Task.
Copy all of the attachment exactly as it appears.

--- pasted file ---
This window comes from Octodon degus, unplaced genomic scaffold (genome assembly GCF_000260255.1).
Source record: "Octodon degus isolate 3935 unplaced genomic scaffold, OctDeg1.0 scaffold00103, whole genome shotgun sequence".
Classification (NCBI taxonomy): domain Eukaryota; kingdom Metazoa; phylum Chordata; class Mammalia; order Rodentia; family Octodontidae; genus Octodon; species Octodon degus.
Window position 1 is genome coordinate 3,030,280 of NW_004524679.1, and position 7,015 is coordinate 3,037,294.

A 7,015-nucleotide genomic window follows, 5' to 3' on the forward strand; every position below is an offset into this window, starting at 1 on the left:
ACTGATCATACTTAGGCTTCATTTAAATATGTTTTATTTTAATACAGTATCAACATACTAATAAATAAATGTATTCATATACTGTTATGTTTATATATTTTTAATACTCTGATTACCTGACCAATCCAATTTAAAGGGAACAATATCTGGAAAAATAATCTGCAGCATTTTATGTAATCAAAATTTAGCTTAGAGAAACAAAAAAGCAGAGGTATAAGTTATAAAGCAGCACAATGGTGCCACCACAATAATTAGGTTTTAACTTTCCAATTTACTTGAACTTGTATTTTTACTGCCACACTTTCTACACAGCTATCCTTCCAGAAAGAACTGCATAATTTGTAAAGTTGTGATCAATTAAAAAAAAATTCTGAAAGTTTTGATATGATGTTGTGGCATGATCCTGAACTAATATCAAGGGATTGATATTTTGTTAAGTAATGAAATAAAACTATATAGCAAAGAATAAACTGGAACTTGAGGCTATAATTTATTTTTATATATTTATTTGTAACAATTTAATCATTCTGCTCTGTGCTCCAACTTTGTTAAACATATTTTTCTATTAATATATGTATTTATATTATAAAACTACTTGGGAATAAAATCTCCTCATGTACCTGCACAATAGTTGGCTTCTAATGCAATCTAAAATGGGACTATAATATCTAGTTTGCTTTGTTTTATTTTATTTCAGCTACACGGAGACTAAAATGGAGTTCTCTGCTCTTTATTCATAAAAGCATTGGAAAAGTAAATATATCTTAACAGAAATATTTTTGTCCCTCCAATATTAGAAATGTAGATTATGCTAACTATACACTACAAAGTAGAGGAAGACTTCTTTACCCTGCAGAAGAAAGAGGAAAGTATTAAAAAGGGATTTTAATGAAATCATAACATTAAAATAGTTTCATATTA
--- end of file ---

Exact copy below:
This window comes from Octodon degus, unplaced genomic scaffold (genome assembly GCF_000260255.1).
Source record: "Octodon degus isolate 3935 unplaced genomic scaffold, OctDeg1.0 scaffold00103, whole genome shotgun sequence".
Classification (NCBI taxonomy): domain Eukaryota; kingdom Metazoa; phylum Chordata; class Mammalia; order Rodentia; family Octodontidae; genus Octodon; species Octodon degus.
Window position 1 is genome coordinate 3,030,280 of NW_004524679.1, and position 7,015 is coordinate 3,037,294.

A 7,015-nucleotide genomic window follows, 5' to 3' on the forward strand; every position below is an offset into this window, starting at 1 on the left:
ACTGATCATACTTAGGCTTCATTTAAATATGTTTTATTTTAATACAGTATCAACATACTAATAAATAAATGTATTCATATACTGTTATGTTTATATATTTTTAATACTCTGATTACCTGACCAATCCAATTTAAAGGGAACAATATCTGGAAAAATAATCTGCAGCATTTTATGTAATCAAAATTTAGCTTAGAGAAACAAAAAAGCAGAGGTATAAGTTATAAAGCAGCACAATGGTGCCACCACAATAATTAGGTTTTAACTTTCCAATTTACTTGAACTTGTATTTTTACTGCCACACTTTCTACACAGCTATCCTTCCAGAAAGAACTGCATAATTTGTAAAGTTGTGATCAATTAAAAAAAAATTCTGAAAGTTTTGATATGATGTTGTGGCATGATCCTGAACTAATATCAAGGGATTGATATTTTGTTAAGTAATGAAATAAAACTATATAGCAAAGAATAAACTGGAACTTGAGGCTATAATTTATTTTTATATATTTATTTGTAACAATTTAATCATTCTGCTCTGTGCTCCAACTTTGTTAAACATATTTTTCTATTAATATATGTATTTATATTATAAAACTACTTGGGAATAAAATCTCCTCATGTACCTGCACAATAGTTGGCTTCTAATGCAATCTAAAATGGGACTATAATATCTAGTTTGCTTTGTTTTATTTTATTTCAGCTACACGGAGACTAAAATGGAGTTCTCTGCTCTTTATTCATAAAAGCATTGGAAAAGTAAATATATCTTAACAGAAATATTTTTGTCCCTCCAATATTAGAAATGTAGATTATGCTAACTATACACTACAAAGTAGAGGAAGACTTCTTTACCCTGCAGAAGAAAGAGGAAAGTATTAAAAAGGGATTTTAATGAAATCATAACATTAAAATAGTTTCATATTA